As much as I hate Kmart for the fungus gnat infestations, I do like the fact that they keep sending me free money to use. And so, with the proper precautions, I’ll still buy houseplants from them.
I was surprised to see a Dracena “Janet Craig” among the plants they were selling. Of all the Dracenas, this is the one that Dr. Wolverton identified as the best of the best in the dracaena fragrans family for clearing the air, and one of the best plants overall for removing trichloroethylene (TCH). It made it to #13 of my edited list of best air-cleaning plants.
The plant is beautiful, with shiny dark leaves that look much richer and fuller than its close relative the Warneckii (both are cultivars from Dracaena fragrans). There are varying opinions about its origin; some say it comes from Puerto Rico, while others say that it’s from the Canary Islands, Africa, Asia, or Madagascar.
It’s said to be a very forgiving plant, able to tolerate neglect and low lighting conditions. This particular variety is the “comapacta”, which reaches a height of only 1 to 3 feet and grows slower than the regular variety.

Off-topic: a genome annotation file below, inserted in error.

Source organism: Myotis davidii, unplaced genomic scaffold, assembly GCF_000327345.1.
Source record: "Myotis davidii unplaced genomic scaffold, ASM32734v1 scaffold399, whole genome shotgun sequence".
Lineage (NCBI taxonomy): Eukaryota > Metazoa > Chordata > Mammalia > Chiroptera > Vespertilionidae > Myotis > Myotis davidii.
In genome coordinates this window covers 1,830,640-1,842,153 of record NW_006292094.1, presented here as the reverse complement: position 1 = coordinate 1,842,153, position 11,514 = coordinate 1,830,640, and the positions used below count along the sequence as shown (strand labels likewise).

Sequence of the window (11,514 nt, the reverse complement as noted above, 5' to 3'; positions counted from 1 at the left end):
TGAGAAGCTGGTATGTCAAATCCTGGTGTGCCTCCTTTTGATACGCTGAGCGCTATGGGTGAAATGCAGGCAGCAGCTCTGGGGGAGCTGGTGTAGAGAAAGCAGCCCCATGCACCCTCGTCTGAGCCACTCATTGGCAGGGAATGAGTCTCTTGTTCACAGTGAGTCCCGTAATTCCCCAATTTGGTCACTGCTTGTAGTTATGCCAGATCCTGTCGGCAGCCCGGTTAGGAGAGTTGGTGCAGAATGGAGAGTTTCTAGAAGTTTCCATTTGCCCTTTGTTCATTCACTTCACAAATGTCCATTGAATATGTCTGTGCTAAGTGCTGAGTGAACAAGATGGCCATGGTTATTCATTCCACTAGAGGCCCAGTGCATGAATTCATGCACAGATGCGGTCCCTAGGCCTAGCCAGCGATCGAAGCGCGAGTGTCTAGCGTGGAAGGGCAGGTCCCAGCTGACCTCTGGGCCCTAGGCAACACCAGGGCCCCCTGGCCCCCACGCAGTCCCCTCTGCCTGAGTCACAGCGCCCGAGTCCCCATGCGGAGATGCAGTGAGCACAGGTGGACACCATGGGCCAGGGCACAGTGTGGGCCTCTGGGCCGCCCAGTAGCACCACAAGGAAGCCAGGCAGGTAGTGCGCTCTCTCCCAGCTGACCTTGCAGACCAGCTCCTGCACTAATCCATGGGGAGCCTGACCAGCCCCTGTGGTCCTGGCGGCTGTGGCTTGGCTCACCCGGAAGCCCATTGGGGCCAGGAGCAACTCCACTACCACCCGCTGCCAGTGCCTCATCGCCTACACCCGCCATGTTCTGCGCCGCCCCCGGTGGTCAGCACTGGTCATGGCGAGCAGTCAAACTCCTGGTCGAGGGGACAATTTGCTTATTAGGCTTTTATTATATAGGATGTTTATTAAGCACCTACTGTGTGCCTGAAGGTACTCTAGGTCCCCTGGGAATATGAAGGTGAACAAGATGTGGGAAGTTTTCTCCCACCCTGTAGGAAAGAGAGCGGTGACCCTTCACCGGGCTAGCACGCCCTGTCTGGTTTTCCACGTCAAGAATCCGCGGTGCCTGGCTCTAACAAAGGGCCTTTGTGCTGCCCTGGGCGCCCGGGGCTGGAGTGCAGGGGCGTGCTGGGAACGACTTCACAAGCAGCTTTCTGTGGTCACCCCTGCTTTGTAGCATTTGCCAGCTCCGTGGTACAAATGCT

If you had to choose just one dracena variety for air purification, this is the one to get. Since they’re really popular you can usually find them at places like Home Depot, or find one on eBay.
The last question I have about this plant is–who exactly was Janet Craig? I dug and dug for this answer, but can’t find it anywhere. What I did find was that this cultivar was patented on December 27, 1999 and that the inventor’s name is James E. Shank, and the plant was discovered in 1995 in Costa Rica, growing on an ornamental plant farm. I didn’t even realize those plant varieties could be patented, nor that it was just 16 years ago that this plant first came onto the market–and has since become one of the most popular houseplants around. “Her” full name according to the patent is “Janet Craig Gomezzi”, but there’s no indication of who this was; my guess is that it was just a personal friend of the inventor. But whoever she is or was, she’ll live on forever now through the thousands of these houseplants scattered around the world–and in my office window.
Some care tips:
1) Temperature: Keep between 60-80 degrees Fahrenheit.
2) Sunlight: It likes partial shade or shade. Medium indirect lighting is best.
3) Care and feeding: Keep soil evenly moist but not soggy, and don’t let the root ball dry. Feed every two weeks in the spring and summer. Water less often in the winter and wipe off leaves when they get dustry.